Information from clinical development analytics solutions firm Phesi, culled from protocol design data from more than 1.3m US patients from Phase II and III trials across 1,580 cohorts, indicates that the clinical research industry is seeing greater increases in representation among Black patients than other groups. According to the company, results showed that Asian, Hispanic/Latino, Native Americans and Alaska natives, Native Hawaiians, and other Pacific Islander patient subpopulations all were markedly, consistently underrepresented over the course of the decade.
Gen Li, president of Phesi, said the industry continues to increase its understanding of how different treatments might impact different demographics, and research into genetic biomarkers is continuing.
“Trial sponsors are making a concerted effort to address the lack of ethnic group representation, and there is also growing pressure from the public as understanding of clinical trials is increasing following the COVID-19 pandemic,” Li commented. “More than 70% of the population believe patients need more access to clinical trials and opportunities to participate. The demand is clearly there for wider inclusion, and to meet it, sponsors must become more data-driven to ensure that new treatments are efficacious for all ethnic and racial groups, whenever applicable.”
What’s more, Li said, it is vital that diversity and inclusion are considered in combination with other factors, not in isolation.
“We know that a patient’s race can affect how they respond to drugs; pharmacogenetic differences in Asians may affect their responses to important drugs such as Warfarin and Clopidogrel, increasing and decreasing drug response respectively,” Li pointed out. “The FDA has also approved Bidil [isosorbide dinitrate/hydralazine], the only heart failure medicine approved specifically for African Americans, but we’ve also seen over the last two years of the pandemic how other factors not related to race can affect outcomes.”
“Our own research has shown that obesity is a major complicating factor and the biggest predictor of COVID-19 symptom severity,” Li continued. “The key takeaway is that sponsors optimizing the design of their clinical trials in any disease must be better informed by leveraging the variety and volume of real-world and real-time data available to them today.”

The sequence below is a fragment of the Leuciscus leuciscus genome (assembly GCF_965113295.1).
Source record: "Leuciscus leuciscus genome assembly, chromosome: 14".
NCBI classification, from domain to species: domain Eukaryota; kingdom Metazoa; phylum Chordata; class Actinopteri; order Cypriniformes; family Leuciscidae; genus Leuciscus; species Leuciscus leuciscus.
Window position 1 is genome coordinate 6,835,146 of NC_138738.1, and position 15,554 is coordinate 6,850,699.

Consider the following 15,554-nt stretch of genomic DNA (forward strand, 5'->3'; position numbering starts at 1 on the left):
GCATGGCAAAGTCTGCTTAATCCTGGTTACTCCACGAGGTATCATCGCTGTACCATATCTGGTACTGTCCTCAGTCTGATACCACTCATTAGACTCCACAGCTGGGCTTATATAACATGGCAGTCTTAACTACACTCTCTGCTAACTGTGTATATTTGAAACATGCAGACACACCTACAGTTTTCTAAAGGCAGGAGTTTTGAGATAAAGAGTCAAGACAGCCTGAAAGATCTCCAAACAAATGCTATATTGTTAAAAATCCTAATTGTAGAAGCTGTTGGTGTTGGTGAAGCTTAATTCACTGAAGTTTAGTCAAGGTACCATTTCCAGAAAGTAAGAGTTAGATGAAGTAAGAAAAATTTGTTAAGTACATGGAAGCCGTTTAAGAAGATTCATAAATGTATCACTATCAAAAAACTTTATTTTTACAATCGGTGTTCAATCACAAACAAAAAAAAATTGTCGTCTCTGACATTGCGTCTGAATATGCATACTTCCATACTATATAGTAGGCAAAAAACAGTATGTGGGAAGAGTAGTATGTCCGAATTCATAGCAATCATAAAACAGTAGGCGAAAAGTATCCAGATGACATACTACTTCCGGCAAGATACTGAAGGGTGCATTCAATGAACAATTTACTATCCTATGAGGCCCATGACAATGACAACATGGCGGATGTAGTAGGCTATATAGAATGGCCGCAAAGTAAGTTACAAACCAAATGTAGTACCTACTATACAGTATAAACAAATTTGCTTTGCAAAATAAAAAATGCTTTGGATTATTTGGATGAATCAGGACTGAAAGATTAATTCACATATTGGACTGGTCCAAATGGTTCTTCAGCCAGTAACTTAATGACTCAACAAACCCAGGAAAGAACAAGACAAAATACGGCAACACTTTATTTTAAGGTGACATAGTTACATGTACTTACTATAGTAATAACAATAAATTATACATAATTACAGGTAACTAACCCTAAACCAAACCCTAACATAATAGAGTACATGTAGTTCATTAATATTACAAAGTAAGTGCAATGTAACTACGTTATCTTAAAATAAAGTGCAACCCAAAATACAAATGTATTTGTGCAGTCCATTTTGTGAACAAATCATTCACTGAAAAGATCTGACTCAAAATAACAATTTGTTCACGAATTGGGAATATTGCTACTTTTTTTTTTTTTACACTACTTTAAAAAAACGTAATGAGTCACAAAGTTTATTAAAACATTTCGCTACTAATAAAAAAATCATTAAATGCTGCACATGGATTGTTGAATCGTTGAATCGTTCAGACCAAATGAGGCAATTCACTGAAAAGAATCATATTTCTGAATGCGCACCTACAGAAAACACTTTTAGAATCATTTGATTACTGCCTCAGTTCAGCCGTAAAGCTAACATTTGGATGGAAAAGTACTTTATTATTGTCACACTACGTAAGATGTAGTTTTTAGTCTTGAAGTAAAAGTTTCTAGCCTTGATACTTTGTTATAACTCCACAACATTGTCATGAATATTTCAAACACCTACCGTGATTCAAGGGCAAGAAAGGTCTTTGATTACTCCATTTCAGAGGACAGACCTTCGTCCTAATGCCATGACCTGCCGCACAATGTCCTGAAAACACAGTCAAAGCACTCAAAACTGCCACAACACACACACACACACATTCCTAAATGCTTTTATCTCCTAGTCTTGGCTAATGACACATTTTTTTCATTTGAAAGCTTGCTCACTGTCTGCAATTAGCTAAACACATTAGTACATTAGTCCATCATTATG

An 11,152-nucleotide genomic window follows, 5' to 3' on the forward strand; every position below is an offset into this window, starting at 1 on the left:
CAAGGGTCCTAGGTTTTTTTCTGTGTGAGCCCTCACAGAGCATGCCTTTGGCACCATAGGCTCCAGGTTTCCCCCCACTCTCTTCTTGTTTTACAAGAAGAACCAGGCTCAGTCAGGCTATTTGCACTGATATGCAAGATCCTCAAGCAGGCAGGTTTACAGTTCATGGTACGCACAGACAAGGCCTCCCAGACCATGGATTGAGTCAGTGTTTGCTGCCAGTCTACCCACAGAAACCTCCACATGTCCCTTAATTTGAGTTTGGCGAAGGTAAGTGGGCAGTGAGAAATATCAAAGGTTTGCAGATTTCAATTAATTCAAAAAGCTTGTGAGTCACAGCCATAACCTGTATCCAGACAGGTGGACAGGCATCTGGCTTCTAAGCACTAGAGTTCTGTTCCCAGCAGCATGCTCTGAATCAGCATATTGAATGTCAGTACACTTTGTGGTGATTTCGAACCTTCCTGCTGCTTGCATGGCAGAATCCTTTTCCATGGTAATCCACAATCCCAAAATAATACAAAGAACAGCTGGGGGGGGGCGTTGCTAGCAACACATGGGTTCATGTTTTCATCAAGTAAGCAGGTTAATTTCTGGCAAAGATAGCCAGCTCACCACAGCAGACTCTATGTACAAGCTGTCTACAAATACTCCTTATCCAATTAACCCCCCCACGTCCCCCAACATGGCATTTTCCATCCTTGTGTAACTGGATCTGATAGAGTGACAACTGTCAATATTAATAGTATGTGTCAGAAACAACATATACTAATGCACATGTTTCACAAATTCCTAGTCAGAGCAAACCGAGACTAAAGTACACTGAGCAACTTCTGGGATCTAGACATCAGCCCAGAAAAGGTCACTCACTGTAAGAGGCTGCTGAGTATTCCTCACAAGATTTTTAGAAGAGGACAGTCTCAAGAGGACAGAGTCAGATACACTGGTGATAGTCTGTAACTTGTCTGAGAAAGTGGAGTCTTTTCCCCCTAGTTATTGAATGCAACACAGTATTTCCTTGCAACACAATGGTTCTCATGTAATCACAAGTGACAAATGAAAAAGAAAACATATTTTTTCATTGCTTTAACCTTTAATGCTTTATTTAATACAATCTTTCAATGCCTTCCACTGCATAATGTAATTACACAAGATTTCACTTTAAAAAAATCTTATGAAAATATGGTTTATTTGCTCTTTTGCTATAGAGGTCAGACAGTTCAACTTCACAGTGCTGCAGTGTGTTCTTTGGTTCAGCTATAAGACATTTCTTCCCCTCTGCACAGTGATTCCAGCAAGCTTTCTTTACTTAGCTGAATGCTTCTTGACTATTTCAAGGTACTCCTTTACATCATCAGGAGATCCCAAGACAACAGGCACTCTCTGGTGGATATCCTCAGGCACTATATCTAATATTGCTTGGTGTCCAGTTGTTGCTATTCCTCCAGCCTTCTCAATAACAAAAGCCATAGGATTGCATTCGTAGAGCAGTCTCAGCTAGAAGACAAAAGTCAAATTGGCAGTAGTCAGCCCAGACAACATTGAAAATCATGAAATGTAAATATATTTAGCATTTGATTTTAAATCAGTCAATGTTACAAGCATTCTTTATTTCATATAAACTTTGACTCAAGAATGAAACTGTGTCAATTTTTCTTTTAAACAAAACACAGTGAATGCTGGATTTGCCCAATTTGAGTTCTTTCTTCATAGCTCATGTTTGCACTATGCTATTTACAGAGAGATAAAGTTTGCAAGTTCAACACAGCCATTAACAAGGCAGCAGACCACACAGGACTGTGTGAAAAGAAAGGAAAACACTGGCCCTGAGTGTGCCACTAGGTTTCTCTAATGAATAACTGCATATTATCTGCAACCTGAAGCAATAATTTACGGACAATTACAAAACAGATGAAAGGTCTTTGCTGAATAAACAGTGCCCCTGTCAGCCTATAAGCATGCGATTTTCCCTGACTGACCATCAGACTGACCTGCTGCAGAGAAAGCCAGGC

In Figure 1, data indicates that Black and African American patients apparently have become better represented over the course of the past decade, making up 14.9% of the data set, compared to 13.4% of the total US population in the 2019 US Census Bureau estimates. According to Phesi, this increase can be attributed to concentrated efforts by the research industry to improve racial diversification, and to patient advocacy groups for diseases disproportionally impacting Black/African Americans in the US.
Phesi points out the data constitutes a wide view of trials over the last decade and should not be taken to mean work to ensure adequate representation of Black/African American participants in clinical trials is done. Additionally, other racial groups are still markedly underrepresented in trials.
“Patient subgroups in clinical trials continue to evolve as availability of real-world data allows sponsors to design more precise and targeted trials; the demand for inclusion also extends into other characteristics like sex and age,” commented Paul Chew, Phesi’s chief medical officer. “To further advance our understanding of diversity, we will need to see greater alignment between sponsors and government and regulatory bodies, to ensure clinically meaningful classifications are standardized.”
Chew added that sites and sponsors should work to address barriers and concerns of patients from specific groups that arise from their historical treatment in research, ensuring all are fairly represented in the clinical development process.
“The good news for sponsors is that technology and integrated data sets are available today that are driving the development of synthetic patient profiles,” Chew continued. “This predictive analytics approach helps to address inclusion issues and to accelerate trials. In addition, the advances that we’ve seen in virtualized and decentralized trial throughout COVID-19 has shown that geography should be a factor in trial participation. We should see the results of these new technology and data-driven approaches trickle through into increased diversity in trial data.”